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Follow Sherlock on his adventures into genealogical mysteries.
Have you ever wondered what life was like for your ancestors during the course of your research? It is easy to get wrapped up in the document research for your ancestors. Take a moment to examine how they lived. This will giive you a new persepective on their lives and may help your research.
While visiting with my distant cousin Tadeusz in Słupsk, Poland this summer I had the opportunity to see many places around Słupsk. One of the places that fascinated me the most was a historic polish village musem in Kluki. I think I took about 400 photos that examined all the details of the construction of each building.
I was visiting my cousin Adam in Wroclaw at the end of August during my stay in Poland this summer. Adam took me to the Wroclaw Community Cemetery to show me graves of some family members. Adam prepared ahead of time by calling the cemetery office and found out the location of the graves we were interested in. A smart move!
The person in the office surprised both of us with some information we were not expecting. There were two children that had the family name, but neither of us were aware of these children.
The Community Cemetery in Wrocław is VERY Beautiful, and also very large. This is not a cemetery that you want to just wander through to locate graves of your ancestors.
I had the opportunity to do some research in the Diocesan Archives of Tarnów when I was in Poland.
The process is simple... you must sign in the "guest book" and then if you have not been to the archives before, you will need to purchase a researchers id card which is good for that calendar year. Of course you must present some identification which for the foreigner would be your passport.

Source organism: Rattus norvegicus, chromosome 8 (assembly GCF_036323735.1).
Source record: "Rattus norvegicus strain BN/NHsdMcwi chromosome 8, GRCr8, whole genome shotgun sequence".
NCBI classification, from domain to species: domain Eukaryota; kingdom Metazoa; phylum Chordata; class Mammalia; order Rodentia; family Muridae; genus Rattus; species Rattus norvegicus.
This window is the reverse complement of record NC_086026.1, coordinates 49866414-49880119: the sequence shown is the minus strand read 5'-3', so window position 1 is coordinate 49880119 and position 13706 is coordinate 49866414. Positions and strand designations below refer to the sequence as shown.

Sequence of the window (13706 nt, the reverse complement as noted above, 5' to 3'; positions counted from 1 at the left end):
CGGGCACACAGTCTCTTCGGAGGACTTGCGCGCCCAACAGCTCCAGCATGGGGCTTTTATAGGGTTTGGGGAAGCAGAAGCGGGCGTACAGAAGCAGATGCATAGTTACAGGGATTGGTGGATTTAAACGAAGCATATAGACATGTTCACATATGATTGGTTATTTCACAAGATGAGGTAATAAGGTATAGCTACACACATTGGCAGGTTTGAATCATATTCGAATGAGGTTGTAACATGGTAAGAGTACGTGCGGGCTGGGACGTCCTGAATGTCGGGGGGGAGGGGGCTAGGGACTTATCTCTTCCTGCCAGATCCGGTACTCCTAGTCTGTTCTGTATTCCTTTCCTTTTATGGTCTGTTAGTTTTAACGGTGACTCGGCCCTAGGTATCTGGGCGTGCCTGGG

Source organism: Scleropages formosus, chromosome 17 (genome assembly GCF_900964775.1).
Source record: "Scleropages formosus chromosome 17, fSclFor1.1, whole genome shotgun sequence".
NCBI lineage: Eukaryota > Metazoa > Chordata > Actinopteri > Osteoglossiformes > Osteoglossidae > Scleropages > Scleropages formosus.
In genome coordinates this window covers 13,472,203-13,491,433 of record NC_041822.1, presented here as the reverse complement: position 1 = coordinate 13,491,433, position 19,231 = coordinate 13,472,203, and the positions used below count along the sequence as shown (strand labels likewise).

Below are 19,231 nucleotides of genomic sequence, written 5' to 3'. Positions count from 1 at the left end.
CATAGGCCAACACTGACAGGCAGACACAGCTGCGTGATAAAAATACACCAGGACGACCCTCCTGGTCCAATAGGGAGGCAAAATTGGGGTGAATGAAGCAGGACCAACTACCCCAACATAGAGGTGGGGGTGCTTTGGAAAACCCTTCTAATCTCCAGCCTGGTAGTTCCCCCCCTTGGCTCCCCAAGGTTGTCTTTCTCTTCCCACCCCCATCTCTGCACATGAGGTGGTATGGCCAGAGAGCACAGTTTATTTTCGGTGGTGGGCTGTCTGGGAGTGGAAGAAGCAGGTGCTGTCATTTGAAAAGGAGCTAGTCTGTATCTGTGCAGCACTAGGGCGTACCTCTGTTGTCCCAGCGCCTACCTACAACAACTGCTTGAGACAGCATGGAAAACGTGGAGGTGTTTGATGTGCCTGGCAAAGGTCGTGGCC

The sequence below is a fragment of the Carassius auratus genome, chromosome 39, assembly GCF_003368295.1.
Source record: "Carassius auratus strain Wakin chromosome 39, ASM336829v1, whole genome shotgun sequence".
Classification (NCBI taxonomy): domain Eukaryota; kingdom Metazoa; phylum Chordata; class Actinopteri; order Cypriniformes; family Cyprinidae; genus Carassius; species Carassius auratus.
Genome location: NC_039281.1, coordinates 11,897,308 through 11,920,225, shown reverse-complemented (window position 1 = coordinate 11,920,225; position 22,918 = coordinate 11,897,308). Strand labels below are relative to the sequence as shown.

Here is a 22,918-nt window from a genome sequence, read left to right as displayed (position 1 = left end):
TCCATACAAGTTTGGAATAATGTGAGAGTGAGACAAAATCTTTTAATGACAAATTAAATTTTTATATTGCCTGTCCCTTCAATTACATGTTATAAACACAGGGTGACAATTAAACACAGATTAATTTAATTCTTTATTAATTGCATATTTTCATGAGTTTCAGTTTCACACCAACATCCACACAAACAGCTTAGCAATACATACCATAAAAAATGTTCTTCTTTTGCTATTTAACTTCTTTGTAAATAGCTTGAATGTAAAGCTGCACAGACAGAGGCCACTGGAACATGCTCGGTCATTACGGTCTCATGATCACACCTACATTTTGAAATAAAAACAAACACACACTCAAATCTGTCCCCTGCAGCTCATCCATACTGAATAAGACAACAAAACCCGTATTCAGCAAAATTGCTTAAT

If I recall correctly it cost about 15 złoty which is roughly about $5 give or take depending on the exchange rate. Research time costs 6 złoty per hour.
The Archive is open Monday thru Friday 9 am to 3pm with a break for lunch from noon to 1pm. On Saturdays it is open for only 3 hours from 9am to noon.
I had to go to Szewna, Poland to do some research for a client. The project is filled with many mysteries. I had a short time to at least go through the cemetery before I had to continue my journey to the southeast part of Poland.
There was one mystery that kept bothering me. The name of the parish is św. Mikołaj (St. Nicolas) but the name św. Roch (St. Roch) was remembered by a family member. I was unable to find a parish with this name that was nearby and I was left puzzled.
I finally learned that the parish had two patron saints, those two being St. Nicolas and St. Roch. St. Nicolas is the most known name for this parish.
It may sound like a small thing if you know you have the right church, but since it has been difficult finding records, St. Roch may have been another church where the family records I needed were. That did not turn out to be the case but at least I finally solved that small puzzle.